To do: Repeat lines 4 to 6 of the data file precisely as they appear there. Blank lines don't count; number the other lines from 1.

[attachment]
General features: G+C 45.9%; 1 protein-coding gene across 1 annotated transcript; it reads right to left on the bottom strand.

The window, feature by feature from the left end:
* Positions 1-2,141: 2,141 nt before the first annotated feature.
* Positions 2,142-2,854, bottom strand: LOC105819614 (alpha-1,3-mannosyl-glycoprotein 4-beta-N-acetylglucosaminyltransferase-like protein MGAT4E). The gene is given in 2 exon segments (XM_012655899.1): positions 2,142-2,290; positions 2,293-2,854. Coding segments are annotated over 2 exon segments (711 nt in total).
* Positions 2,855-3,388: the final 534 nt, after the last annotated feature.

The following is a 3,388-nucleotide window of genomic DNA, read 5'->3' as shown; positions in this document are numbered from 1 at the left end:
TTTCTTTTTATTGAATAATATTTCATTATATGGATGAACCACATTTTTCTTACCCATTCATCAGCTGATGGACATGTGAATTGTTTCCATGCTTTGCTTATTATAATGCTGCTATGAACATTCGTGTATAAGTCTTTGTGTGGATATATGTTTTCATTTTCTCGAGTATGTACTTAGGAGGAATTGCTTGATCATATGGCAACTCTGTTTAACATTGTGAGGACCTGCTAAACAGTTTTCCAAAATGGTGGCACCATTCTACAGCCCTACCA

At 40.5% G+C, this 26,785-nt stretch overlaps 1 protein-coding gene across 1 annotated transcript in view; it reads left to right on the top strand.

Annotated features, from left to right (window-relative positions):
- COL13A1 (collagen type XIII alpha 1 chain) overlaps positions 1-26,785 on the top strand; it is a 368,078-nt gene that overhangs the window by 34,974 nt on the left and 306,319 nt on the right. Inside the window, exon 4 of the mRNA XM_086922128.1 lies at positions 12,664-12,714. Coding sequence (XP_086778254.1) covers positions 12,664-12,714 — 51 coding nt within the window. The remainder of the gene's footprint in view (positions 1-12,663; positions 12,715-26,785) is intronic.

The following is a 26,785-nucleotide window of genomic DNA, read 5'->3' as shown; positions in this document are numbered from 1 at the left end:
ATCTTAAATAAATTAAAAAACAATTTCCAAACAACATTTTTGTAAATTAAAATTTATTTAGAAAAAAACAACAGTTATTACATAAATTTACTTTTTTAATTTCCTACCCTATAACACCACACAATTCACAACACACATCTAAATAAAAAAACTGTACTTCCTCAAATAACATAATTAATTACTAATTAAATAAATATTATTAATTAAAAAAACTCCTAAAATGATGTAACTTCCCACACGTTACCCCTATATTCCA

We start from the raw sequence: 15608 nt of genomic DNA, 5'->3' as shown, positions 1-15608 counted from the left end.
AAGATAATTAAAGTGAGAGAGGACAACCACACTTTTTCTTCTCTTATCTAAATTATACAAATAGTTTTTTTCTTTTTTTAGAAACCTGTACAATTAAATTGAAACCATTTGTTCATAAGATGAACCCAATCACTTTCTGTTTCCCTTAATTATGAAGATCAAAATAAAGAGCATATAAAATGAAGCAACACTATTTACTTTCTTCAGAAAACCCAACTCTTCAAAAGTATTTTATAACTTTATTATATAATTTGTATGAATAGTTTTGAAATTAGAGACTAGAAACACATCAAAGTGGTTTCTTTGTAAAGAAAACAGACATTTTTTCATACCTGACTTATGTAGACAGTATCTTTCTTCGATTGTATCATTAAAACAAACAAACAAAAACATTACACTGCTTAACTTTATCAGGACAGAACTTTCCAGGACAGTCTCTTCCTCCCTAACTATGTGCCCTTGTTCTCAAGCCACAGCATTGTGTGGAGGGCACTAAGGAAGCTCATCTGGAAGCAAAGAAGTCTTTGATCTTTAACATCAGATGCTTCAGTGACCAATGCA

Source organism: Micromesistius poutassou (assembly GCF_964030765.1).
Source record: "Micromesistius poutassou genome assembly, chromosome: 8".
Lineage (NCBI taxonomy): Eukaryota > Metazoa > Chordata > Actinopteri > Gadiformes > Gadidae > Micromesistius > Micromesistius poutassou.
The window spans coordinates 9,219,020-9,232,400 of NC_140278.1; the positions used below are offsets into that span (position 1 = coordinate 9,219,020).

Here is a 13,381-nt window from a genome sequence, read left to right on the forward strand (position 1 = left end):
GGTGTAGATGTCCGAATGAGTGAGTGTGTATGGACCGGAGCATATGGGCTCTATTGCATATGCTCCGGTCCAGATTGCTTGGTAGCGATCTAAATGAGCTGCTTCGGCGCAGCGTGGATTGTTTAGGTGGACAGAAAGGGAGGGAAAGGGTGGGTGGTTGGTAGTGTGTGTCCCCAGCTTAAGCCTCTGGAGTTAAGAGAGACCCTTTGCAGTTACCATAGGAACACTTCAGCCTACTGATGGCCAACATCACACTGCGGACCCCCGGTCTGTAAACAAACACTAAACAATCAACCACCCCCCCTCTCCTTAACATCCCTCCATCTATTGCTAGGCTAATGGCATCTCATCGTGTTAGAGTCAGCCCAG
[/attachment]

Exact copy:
* Positions 2,142-2,854, bottom strand: LOC105819614 (alpha-1,3-mannosyl-glycoprotein 4-beta-N-acetylglucosaminyltransferase-like protein MGAT4E). The gene is given in 2 exon segments (XM_012655899.1): positions 2,142-2,290; positions 2,293-2,854. Coding segments are annotated over 2 exon segments (711 nt in total).
* Positions 2,855-3,388: the final 534 nt, after the last annotated feature.

The following is a 3,388-nucleotide window of genomic DNA, read 5'->3' as shown; positions in this document are numbered from 1 at the left end: